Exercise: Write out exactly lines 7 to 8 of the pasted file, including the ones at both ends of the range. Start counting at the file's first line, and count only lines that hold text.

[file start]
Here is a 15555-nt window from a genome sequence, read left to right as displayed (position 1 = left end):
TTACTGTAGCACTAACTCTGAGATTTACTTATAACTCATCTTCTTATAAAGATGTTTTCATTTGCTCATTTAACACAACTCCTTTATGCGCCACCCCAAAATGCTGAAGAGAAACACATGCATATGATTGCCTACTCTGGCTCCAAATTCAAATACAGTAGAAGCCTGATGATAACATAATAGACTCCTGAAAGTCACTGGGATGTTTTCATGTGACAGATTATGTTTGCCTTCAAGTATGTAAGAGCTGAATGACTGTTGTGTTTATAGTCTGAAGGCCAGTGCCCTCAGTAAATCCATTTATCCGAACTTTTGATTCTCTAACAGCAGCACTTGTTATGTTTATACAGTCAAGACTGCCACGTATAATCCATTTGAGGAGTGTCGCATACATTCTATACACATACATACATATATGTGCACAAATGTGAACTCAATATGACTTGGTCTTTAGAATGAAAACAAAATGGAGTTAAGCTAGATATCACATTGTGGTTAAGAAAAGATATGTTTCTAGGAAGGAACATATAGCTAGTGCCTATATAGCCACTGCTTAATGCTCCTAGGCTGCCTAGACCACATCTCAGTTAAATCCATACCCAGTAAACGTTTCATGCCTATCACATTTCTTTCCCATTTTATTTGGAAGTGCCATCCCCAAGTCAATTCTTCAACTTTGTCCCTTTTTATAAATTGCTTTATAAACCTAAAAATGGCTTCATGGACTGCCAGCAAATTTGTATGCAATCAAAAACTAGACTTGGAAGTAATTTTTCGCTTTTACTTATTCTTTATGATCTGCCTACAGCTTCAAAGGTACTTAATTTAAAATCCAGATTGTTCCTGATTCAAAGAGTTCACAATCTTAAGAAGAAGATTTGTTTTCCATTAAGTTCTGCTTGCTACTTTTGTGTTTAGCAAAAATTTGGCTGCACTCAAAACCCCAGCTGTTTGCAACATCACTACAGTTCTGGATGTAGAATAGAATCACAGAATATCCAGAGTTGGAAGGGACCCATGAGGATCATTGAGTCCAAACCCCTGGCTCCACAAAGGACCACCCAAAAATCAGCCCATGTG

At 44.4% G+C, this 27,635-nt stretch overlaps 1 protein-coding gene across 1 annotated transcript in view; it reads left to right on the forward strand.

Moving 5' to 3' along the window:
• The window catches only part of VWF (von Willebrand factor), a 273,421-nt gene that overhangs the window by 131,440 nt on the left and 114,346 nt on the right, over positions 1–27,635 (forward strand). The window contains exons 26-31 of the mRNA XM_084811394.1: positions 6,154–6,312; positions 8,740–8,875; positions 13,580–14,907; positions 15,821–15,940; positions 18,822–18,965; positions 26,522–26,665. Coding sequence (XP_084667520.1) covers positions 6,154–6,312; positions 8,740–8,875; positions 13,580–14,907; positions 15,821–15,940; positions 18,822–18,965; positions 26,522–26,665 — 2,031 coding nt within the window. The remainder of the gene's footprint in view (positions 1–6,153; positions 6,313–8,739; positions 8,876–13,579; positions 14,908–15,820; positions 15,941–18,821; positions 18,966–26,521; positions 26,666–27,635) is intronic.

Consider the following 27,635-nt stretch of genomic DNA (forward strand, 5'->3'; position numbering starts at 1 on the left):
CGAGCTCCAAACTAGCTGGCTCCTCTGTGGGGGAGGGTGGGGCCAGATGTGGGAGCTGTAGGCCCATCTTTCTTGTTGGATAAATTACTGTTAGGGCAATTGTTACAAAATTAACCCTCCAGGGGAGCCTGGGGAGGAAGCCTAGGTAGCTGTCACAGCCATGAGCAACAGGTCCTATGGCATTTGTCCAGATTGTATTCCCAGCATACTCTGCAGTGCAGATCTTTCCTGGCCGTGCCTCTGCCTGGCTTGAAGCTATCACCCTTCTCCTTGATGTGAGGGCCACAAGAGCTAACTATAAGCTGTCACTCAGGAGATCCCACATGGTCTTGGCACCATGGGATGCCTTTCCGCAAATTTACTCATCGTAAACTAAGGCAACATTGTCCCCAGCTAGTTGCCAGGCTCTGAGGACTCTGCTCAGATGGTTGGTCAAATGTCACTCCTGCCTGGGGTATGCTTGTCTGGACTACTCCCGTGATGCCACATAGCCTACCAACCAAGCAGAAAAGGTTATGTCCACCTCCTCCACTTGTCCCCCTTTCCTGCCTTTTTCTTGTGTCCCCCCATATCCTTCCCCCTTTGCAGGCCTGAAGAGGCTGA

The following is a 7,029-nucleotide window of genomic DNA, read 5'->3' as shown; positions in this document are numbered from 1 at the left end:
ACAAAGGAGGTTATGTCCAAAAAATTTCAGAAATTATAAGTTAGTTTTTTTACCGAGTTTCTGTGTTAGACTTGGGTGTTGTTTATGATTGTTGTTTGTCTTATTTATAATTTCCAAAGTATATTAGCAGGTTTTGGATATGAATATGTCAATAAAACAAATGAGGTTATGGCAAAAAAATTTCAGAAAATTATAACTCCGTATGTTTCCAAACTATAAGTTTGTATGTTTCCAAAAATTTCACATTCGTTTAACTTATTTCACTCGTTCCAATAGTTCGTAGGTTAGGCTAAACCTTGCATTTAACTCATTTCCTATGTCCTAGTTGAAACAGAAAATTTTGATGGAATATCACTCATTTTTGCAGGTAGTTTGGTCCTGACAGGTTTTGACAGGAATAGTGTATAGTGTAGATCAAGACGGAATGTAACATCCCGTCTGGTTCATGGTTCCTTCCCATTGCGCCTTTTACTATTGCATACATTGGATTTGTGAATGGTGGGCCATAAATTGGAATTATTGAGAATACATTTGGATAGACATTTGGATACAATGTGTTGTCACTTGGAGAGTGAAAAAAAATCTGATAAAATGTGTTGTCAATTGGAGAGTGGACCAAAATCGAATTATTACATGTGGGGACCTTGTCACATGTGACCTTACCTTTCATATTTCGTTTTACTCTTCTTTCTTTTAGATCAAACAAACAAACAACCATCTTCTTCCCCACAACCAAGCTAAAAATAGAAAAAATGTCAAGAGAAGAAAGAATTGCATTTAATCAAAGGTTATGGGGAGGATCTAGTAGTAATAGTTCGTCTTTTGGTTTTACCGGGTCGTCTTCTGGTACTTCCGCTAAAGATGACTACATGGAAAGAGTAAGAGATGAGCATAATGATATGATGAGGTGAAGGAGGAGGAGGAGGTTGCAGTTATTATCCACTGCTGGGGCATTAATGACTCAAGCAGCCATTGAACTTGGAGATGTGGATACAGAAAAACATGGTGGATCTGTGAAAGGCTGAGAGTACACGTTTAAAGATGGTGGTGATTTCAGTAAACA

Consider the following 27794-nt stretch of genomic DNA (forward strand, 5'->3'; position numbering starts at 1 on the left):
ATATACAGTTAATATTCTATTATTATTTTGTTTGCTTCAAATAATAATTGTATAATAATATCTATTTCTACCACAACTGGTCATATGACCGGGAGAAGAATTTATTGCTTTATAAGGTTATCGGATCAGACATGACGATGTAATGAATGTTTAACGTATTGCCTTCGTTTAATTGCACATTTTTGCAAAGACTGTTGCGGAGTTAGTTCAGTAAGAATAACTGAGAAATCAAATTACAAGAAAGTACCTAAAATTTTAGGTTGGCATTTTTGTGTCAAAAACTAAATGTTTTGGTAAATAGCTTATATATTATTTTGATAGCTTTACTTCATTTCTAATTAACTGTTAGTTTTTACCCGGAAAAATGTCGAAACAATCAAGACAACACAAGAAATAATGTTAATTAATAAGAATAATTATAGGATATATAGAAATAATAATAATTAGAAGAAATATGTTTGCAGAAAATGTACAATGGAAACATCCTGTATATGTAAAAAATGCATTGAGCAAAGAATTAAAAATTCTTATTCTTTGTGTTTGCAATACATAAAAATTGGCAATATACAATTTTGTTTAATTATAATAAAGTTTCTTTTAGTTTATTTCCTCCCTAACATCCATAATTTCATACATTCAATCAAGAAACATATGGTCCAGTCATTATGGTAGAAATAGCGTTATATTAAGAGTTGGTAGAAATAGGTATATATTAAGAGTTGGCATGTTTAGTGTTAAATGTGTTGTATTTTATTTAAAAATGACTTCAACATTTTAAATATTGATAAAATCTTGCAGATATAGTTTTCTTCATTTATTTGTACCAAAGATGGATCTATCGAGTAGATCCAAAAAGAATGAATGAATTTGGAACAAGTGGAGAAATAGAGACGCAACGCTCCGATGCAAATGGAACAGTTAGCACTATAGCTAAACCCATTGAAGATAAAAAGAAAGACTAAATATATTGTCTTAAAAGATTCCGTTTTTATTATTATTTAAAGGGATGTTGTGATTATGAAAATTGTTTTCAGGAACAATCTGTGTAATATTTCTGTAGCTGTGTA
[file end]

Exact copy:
CGAGCTCCAAACTAGCTGGCTCCTCTGTGGGGGAGGGTGGGGCCAGATGTGGGAGCTGTAGGCCCATCTTTCTTGTTGGATAAATTACTGTTAGGGCAATTGTTACAAAATTAACCCTCCAGGGGAGCCTGGGGAGGAAGCCTAGGTAGCTGTCACAGCCATGAGCAACAGGTCCTATGGCATTTGTCCAGATTGTATTCCCAGCATACTCTGCAGTGCAGATCTTTCCTGGCCGTGCCTCTGCCTGGCTTGAAGCTATCACCCTTCTCCTTGATGTGAGGGCCACAAGAGCTAACTATAAGCTGTCACTCAGGAGATCCCACATGGTCTTGGCACCATGGGATGCCTTTCCGCAAATTTACTCATCGTAAACTAAGGCAACATTGTCCCCAGCTAGTTGCCAGGCTCTGAGGACTCTGCTCAGATGGTTGGTCAAATGTCACTCCTGCCTGGGGTATGCTTGTCTGGACTACTCCCGTGATGCCACATAGCCTACCAACCAAGCAGAAAAGGTTATGTCCACCTCCTCCACTTGTCCCCCTTTCCTGCCTTTTTCTTGTGTCCCCCCATATCCTTCCCCCTTTGCAGGCCTGAAGAGGCTGA

The following is a 7,029-nucleotide window of genomic DNA, read 5'->3' as shown; positions in this document are numbered from 1 at the left end: